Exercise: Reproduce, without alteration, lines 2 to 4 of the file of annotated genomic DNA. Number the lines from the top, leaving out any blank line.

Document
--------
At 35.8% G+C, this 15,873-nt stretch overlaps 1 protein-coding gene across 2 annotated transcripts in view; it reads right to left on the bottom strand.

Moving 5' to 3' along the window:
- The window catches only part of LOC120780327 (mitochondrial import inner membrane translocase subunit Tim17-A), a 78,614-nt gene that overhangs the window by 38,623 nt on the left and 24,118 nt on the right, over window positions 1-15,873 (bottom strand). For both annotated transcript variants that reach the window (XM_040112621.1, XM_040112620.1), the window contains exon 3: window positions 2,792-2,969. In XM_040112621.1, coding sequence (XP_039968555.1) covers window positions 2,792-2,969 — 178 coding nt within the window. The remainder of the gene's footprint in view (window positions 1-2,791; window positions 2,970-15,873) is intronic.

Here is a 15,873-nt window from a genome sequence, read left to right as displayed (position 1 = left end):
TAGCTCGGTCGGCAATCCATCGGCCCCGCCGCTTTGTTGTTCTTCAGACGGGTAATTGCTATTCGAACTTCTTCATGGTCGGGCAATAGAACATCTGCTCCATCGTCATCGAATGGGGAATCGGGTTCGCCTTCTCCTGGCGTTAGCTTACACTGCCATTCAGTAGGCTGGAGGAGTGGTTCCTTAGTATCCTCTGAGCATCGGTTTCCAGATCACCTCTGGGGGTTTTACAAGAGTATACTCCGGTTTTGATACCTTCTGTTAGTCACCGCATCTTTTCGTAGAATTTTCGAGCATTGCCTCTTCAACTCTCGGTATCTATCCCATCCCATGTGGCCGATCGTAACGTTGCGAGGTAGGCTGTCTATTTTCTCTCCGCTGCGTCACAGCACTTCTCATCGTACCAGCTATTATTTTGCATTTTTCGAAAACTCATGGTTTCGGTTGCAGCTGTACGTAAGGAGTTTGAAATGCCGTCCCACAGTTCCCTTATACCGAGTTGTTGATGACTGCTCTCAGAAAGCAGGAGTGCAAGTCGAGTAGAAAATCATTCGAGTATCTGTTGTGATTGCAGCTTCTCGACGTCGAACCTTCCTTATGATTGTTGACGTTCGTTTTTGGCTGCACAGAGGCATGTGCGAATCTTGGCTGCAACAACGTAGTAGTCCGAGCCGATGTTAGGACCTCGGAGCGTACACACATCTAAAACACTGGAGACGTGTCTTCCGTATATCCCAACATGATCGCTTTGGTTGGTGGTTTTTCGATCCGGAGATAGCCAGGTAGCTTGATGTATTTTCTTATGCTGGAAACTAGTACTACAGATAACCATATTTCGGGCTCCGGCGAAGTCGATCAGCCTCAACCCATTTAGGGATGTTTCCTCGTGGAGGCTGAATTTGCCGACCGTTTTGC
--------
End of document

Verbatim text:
Moving 5' to 3' along the window:
- The window catches only part of LOC120780327 (mitochondrial import inner membrane translocase subunit Tim17-A), a 78,614-nt gene that overhangs the window by 38,623 nt on the left and 24,118 nt on the right, over window positions 1-15,873 (bottom strand). For both annotated transcript variants that reach the window (XM_040112621.1, XM_040112620.1), the window contains exon 3: window positions 2,792-2,969. In XM_040112621.1, coding sequence (XP_039968555.1) covers window positions 2,792-2,969 — 178 coding nt within the window. The remainder of the gene's footprint in view (window positions 1-2,791; window positions 2,970-15,873) is intronic.

Here is a 15,873-nt window from a genome sequence, read left to right as displayed (position 1 = left end):